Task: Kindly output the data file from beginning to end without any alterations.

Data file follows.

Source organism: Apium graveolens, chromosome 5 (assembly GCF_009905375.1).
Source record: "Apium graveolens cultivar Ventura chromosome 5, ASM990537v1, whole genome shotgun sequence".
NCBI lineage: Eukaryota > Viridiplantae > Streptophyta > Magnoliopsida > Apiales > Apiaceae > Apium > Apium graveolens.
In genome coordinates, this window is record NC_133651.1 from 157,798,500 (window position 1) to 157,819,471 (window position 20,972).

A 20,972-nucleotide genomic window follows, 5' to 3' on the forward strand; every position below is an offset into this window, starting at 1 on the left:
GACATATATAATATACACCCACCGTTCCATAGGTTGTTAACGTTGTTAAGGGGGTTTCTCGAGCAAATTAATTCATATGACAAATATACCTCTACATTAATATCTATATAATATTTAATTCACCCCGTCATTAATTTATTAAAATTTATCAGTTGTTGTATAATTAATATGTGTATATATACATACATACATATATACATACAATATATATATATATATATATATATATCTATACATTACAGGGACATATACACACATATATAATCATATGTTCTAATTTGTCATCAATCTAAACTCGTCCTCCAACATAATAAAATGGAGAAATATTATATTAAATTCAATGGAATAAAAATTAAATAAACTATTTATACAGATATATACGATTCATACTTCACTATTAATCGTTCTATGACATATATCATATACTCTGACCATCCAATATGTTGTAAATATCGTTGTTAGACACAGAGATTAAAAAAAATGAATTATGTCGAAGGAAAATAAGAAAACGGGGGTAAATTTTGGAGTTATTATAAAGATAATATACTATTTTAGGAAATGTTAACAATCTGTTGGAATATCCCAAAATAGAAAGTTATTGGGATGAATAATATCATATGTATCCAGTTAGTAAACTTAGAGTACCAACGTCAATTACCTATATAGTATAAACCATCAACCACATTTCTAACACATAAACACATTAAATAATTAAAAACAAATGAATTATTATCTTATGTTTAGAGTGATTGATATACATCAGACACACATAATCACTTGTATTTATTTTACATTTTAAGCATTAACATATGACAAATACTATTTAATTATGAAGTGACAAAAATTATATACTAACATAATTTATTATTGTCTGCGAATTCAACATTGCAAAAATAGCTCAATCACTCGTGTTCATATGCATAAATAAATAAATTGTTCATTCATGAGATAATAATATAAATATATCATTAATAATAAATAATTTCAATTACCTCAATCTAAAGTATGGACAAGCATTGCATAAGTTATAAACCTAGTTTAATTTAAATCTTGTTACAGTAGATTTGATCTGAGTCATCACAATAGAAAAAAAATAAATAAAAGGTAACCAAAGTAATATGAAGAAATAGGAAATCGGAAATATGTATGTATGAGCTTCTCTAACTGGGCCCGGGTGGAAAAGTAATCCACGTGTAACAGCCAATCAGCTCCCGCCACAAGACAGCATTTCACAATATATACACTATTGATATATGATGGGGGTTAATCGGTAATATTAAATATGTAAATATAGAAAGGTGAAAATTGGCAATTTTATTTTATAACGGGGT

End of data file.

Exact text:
Source organism: Apium graveolens, chromosome 5 (assembly GCF_009905375.1).
Source record: "Apium graveolens cultivar Ventura chromosome 5, ASM990537v1, whole genome shotgun sequence".
NCBI lineage: Eukaryota > Viridiplantae > Streptophyta > Magnoliopsida > Apiales > Apiaceae > Apium > Apium graveolens.
In genome coordinates, this window is record NC_133651.1 from 157,798,500 (window position 1) to 157,819,471 (window position 20,972).

A 20,972-nucleotide genomic window follows, 5' to 3' on the forward strand; every position below is an offset into this window, starting at 1 on the left:
GACATATATAATATACACCCACCGTTCCATAGGTTGTTAACGTTGTTAAGGGGGTTTCTCGAGCAAATTAATTCATATGACAAATATACCTCTACATTAATATCTATATAATATTTAATTCACCCCGTCATTAATTTATTAAAATTTATCAGTTGTTGTATAATTAATATGTGTATATATACATACATACATATATACATACAATATATATATATATATATATATATATCTATACATTACAGGGACATATACACACATATATAATCATATGTTCTAATTTGTCATCAATCTAAACTCGTCCTCCAACATAATAAAATGGAGAAATATTATATTAAATTCAATGGAATAAAAATTAAATAAACTATTTATACAGATATATACGATTCATACTTCACTATTAATCGTTCTATGACATATATCATATACTCTGACCATCCAATATGTTGTAAATATCGTTGTTAGACACAGAGATTAAAAAAAATGAATTATGTCGAAGGAAAATAAGAAAACGGGGGTAAATTTTGGAGTTATTATAAAGATAATATACTATTTTAGGAAATGTTAACAATCTGTTGGAATATCCCAAAATAGAAAGTTATTGGGATGAATAATATCATATGTATCCAGTTAGTAAACTTAGAGTACCAACGTCAATTACCTATATAGTATAAACCATCAACCACATTTCTAACACATAAACACATTAAATAATTAAAAACAAATGAATTATTATCTTATGTTTAGAGTGATTGATATACATCAGACACACATAATCACTTGTATTTATTTTACATTTTAAGCATTAACATATGACAAATACTATTTAATTATGAAGTGACAAAAATTATATACTAACATAATTTATTATTGTCTGCGAATTCAACATTGCAAAAATAGCTCAATCACTCGTGTTCATATGCATAAATAAATAAATTGTTCATTCATGAGATAATAATATAAATATATCATTAATAATAAATAATTTCAATTACCTCAATCTAAAGTATGGACAAGCATTGCATAAGTTATAAACCTAGTTTAATTTAAATCTTGTTACAGTAGATTTGATCTGAGTCATCACAATAGAAAAAAAATAAATAAAAGGTAACCAAAGTAATATGAAGAAATAGGAAATCGGAAATATGTATGTATGAGCTTCTCTAACTGGGCCCGGGTGGAAAAGTAATCCACGTGTAACAGCCAATCAGCTCCCGCCACAAGACAGCATTTCACAATATATACACTATTGATATATGATGGGGGTTAATCGGTAATATTAAATATGTAAATATAGAAAGGTGAAAATTGGCAATTTTATTTTATAACGGGGT